But there might be a way of approaching this issue that avoids this somewhat reductive debate. What if we could admit trans* students – including those who identify as men – without giving up what is valuable about Wellesley? I think we can. But this means we have to get clear about what, exactly, is valuable about Wellesley as it exists today. If we can establish why having an institution like Wellesley matters, and why it’s important to have an institution like this one, then we can see whether moving away from a women-only model does in fact threaten the ‘existence’ of Wellesley as a whole. That’s what I hope to do here: I want to try and explain — in broad strokes — what is valuable about women’s colleges in such a way that it is entirely consistent with adopting broad, inclusive policies toward trans* students.
But maybe it seems like I’ve already got things wrong: we already know why women’s colleges are valuable. And if we’re going to hang on to what’s valuable about them, we have to keep Wellesley women-only. Here are some familiar claims: women’s colleges help our self-confidence; they make us leaders; they make us more assertive; they turn us in to good feminists; and they cultivate interest in traditionally male-dominated disciplines. But I’m not sure this is enough. Do any of these reasons require the existence of a women’s college? If things like boosting our confidence and making us leaders are what women’s colleges have to offer, then why wouldn’t we be just as well off going to a bunch of workshops on “Leaning In” over the course of four years, while simply attending co-ed colleges in the meantime? I think we need to dig deeper here. We need to figure out what it is that’s distinctive about women’s colleges, what it is that they are better able to provide than something like a long-term empowerment workshop.
Here’s my (tentative) proposal: women’s colleges are uniquely situated to combat gender-related epistemic injustice, and this is what makes them necessary and valuable.
I. Epistemic injustice
What is epistemic injustice? It’s a philosophical term-of-art that describes what happens when someone’s status as a knower – that is, as an agent who both takes in and disseminates knowledge – is harmed based on some arbitrary aspect of her social position that shouldn’t have any effect on how we treat a possessor of knowledge. One way this injustice can occur, according to the philosopher Miranda Fricker, is “when a speaker receives the wrong degree of credibility from a hearer owing to a certain sort of unintended prejudice on the hearer’s part” (2007, 154).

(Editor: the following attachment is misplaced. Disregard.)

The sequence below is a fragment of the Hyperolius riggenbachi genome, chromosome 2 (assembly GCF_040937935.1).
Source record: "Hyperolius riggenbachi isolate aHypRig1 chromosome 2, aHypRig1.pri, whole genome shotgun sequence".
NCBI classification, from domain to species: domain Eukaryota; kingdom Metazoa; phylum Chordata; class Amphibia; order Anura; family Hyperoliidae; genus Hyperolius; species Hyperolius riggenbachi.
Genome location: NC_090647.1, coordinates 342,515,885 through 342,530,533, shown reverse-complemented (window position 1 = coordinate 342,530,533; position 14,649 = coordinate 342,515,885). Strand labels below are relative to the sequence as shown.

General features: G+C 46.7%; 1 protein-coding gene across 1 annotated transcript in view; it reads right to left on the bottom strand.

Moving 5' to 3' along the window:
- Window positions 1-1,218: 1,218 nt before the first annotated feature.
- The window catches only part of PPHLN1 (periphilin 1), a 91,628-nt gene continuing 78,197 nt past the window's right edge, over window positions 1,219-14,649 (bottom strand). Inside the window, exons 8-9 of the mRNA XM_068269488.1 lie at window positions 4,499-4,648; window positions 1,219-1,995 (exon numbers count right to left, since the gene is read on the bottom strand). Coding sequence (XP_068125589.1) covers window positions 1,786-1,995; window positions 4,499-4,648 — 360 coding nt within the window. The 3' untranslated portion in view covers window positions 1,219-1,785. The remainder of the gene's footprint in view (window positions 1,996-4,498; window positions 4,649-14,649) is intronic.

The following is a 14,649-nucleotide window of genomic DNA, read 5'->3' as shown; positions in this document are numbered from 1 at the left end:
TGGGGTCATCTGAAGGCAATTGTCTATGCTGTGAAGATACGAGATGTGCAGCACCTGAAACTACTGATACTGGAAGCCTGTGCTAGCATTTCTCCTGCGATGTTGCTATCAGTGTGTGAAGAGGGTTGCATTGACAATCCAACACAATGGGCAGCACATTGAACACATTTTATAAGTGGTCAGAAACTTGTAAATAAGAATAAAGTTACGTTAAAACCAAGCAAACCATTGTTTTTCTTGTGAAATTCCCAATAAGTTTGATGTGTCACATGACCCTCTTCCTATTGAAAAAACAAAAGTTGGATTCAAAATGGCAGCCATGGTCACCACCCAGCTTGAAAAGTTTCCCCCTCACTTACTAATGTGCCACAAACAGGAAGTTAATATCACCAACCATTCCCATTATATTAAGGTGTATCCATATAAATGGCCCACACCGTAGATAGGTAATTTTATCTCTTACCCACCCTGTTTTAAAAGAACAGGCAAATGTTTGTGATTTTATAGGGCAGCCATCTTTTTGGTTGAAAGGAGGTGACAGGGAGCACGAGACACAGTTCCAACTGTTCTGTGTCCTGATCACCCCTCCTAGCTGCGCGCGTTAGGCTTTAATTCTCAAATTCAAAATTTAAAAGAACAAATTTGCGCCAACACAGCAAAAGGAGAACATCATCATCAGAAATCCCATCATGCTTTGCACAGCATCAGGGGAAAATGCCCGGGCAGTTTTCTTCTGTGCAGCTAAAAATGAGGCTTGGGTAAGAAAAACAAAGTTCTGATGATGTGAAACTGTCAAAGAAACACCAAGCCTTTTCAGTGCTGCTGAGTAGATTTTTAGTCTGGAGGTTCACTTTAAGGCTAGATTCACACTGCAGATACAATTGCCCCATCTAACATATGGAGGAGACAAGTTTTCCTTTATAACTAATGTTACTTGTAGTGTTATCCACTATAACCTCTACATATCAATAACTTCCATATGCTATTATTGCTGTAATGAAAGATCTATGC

What does it mean to receive the “wrong degree of credibility” exactly? Fricker proposes two possibilities: either through credibility excess or credibility deficit. Credibility excess occurs when people assign someone more credibility than they deserve in virtue of their social position. White men, for example, are often granted credibility excess because they are more likely to be treated as experts on subjects they may well know little about – they are assumed (as a result of insidious, deep-seated prejudices in our world) to be more competent simply because they are white men. Credibility deficit occurs when you receive less credibility than you deserve based on some prejudice on the hearer’s part. Women, people of color, people who occupy disadvantaged socioeconomic statuses, even people with certain accents may face a credibility deficit throughout their lives.
This sounds abstract, but it becomes less so when we realize it’s just a way of describing a phenomenon we are all too familiar with: mansplaining. If you’ve ever been the victim of this social practice, you know that what’s involved is something like what Fricker describes – it’s a man assuming in conversation that he knows more than you about a topic without having any reason for thinking that. (In fact, he’ll even do this when it’s clear that you’re the expert on the issue and he isn’t.) The mansplaining guy, in Fricker’s terms, assigns you a credibility deficit by assuming you have less credibility because you are a woman or some other minority – instead of evaluating your credibility based on the substance of what you know.
Another philosopher, Jose Medina, argues that these phenomena are inextricably linked: credibility excess and deficit can’t exist without each other (2011). Women, people of color, and other marginalized groups can’t experience credibility deficit without some other group also experiencing credibility excess. But there’s a fascinating implication here. The flipside of this account means that, in an environment without people who are routinely assigned credibility excess, no one is assigned credibility deficit either. This might go some way toward explaining the importance and appeal of safe spaces. Safe spaces work by removing individuals from groups who normally experience credibility excess, allowing victims of credibility deficit in normal circumstances, like women and people of color, to experience an environment without being marginalized as knowers and thinkers. If Medina is right, then credibility deficit won’t show up on the scene without individuals who are assigned credibility excess.
II. How does this apply to women’s colleges?
Let me put my cards on the table: I think women’s colleges are uniquely situated to help mitigate gender-related epistemic injustice. If credibility excess and deficit rely on one another, and if those who typically experience gender-related credibility excess are cisgendered men, then removing cisgendered men from the college environment will mean that women won’t experience a systematic credibility deficit. Unfortunately, the dynamics of credibility excess and deficit will of course be alive and well in women’s colleges as they pertain to other factors, such as race or socioeconomic status.